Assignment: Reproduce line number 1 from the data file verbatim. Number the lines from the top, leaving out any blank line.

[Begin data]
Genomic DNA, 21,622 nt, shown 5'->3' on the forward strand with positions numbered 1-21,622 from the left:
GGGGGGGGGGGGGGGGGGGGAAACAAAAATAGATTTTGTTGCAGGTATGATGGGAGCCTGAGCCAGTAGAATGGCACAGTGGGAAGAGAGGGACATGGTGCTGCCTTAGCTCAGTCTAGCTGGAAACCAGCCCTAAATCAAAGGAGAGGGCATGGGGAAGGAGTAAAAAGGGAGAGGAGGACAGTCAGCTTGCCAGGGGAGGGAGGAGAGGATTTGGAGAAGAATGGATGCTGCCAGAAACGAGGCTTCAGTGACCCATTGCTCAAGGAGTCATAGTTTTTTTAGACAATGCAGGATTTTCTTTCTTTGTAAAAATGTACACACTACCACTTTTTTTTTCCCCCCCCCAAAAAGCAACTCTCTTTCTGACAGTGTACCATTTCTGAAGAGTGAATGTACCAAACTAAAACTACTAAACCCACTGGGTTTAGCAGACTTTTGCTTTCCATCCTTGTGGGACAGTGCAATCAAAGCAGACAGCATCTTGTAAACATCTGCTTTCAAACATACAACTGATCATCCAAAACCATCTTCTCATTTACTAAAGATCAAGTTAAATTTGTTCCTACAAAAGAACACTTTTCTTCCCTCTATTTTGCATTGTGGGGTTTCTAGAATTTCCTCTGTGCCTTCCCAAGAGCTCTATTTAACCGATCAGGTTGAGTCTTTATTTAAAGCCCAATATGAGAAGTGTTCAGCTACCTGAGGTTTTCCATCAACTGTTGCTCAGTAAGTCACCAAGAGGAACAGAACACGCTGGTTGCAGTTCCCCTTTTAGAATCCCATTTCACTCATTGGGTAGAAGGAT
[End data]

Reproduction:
Genomic DNA, 21,622 nt, shown 5'->3' on the forward strand with positions numbered 1-21,622 from the left: